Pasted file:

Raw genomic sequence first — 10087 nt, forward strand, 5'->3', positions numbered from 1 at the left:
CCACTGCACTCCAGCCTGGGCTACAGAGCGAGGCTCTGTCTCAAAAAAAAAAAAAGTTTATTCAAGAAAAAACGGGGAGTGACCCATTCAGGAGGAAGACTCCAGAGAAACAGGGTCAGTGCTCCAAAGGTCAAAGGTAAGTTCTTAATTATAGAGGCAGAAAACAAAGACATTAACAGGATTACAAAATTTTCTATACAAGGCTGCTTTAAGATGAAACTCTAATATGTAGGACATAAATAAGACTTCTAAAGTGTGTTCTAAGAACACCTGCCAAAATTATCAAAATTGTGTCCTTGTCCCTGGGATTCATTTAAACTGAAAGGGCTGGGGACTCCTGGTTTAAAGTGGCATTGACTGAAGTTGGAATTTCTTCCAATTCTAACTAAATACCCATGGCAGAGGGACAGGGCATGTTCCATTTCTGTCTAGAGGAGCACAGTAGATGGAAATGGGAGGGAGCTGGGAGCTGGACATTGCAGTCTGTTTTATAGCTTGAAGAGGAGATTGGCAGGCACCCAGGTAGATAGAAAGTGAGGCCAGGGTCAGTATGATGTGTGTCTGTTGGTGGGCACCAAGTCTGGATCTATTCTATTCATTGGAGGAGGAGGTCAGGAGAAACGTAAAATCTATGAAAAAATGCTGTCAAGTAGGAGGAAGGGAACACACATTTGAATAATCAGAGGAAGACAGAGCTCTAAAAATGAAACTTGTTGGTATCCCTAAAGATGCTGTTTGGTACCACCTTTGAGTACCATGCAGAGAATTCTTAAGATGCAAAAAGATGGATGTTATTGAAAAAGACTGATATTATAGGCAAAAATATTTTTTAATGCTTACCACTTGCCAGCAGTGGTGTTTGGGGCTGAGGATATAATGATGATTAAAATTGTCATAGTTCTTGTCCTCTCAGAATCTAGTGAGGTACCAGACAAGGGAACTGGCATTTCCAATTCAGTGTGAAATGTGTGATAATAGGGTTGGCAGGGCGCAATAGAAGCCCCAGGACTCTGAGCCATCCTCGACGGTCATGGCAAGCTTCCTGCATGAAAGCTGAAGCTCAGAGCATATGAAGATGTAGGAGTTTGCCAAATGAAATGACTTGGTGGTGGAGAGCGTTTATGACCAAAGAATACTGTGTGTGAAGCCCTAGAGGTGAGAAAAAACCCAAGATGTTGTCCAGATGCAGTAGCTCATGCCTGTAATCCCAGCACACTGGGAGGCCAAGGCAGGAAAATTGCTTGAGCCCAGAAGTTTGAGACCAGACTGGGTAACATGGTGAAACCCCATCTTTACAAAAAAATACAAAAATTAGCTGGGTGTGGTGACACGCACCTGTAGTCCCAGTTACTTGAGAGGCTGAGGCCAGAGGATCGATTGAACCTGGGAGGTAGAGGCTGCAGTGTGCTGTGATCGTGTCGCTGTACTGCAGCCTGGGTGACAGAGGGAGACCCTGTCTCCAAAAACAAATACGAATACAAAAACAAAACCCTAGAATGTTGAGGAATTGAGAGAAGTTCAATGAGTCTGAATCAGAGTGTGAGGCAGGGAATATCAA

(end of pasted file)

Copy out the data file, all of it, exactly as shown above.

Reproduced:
Raw genomic sequence first — 10087 nt, forward strand, 5'->3', positions numbered from 1 at the left:
CCACTGCACTCCAGCCTGGGCTACAGAGCGAGGCTCTGTCTCAAAAAAAAAAAAAGTTTATTCAAGAAAAAACGGGGAGTGACCCATTCAGGAGGAAGACTCCAGAGAAACAGGGTCAGTGCTCCAAAGGTCAAAGGTAAGTTCTTAATTATAGAGGCAGAAAACAAAGACATTAACAGGATTACAAAATTTTCTATACAAGGCTGCTTTAAGATGAAACTCTAATATGTAGGACATAAATAAGACTTCTAAAGTGTGTTCTAAGAACACCTGCCAAAATTATCAAAATTGTGTCCTTGTCCCTGGGATTCATTTAAACTGAAAGGGCTGGGGACTCCTGGTTTAAAGTGGCATTGACTGAAGTTGGAATTTCTTCCAATTCTAACTAAATACCCATGGCAGAGGGACAGGGCATGTTCCATTTCTGTCTAGAGGAGCACAGTAGATGGAAATGGGAGGGAGCTGGGAGCTGGACATTGCAGTCTGTTTTATAGCTTGAAGAGGAGATTGGCAGGCACCCAGGTAGATAGAAAGTGAGGCCAGGGTCAGTATGATGTGTGTCTGTTGGTGGGCACCAAGTCTGGATCTATTCTATTCATTGGAGGAGGAGGTCAGGAGAAACGTAAAATCTATGAAAAAATGCTGTCAAGTAGGAGGAAGGGAACACACATTTGAATAATCAGAGGAAGACAGAGCTCTAAAAATGAAACTTGTTGGTATCCCTAAAGATGCTGTTTGGTACCACCTTTGAGTACCATGCAGAGAATTCTTAAGATGCAAAAAGATGGATGTTATTGAAAAAGACTGATATTATAGGCAAAAATATTTTTTAATGCTTACCACTTGCCAGCAGTGGTGTTTGGGGCTGAGGATATAATGATGATTAAAATTGTCATAGTTCTTGTCCTCTCAGAATCTAGTGAGGTACCAGACAAGGGAACTGGCATTTCCAATTCAGTGTGAAATGTGTGATAATAGGGTTGGCAGGGCGCAATAGAAGCCCCAGGACTCTGAGCCATCCTCGACGGTCATGGCAAGCTTCCTGCATGAAAGCTGAAGCTCAGAGCATATGAAGATGTAGGAGTTTGCCAAATGAAATGACTTGGTGGTGGAGAGCGTTTATGACCAAAGAATACTGTGTGTGAAGCCCTAGAGGTGAGAAAAAACCCAAGATGTTGTCCAGATGCAGTAGCTCATGCCTGTAATCCCAGCACACTGGGAGGCCAAGGCAGGAAAATTGCTTGAGCCCAGAAGTTTGAGACCAGACTGGGTAACATGGTGAAACCCCATCTTTACAAAAAAATACAAAAATTAGCTGGGTGTGGTGACACGCACCTGTAGTCCCAGTTACTTGAGAGGCTGAGGCCAGAGGATCGATTGAACCTGGGAGGTAGAGGCTGCAGTGTGCTGTGATCGTGTCGCTGTACTGCAGCCTGGGTGACAGAGGGAGACCCTGTCTCCAAAAACAAATACGAATACAAAAACAAAACCCTAGAATGTTGAGGAATTGAGAGAAGTTCAATGAGTCTGAATCAGAGTGTGAGGCAGGGAATATCAA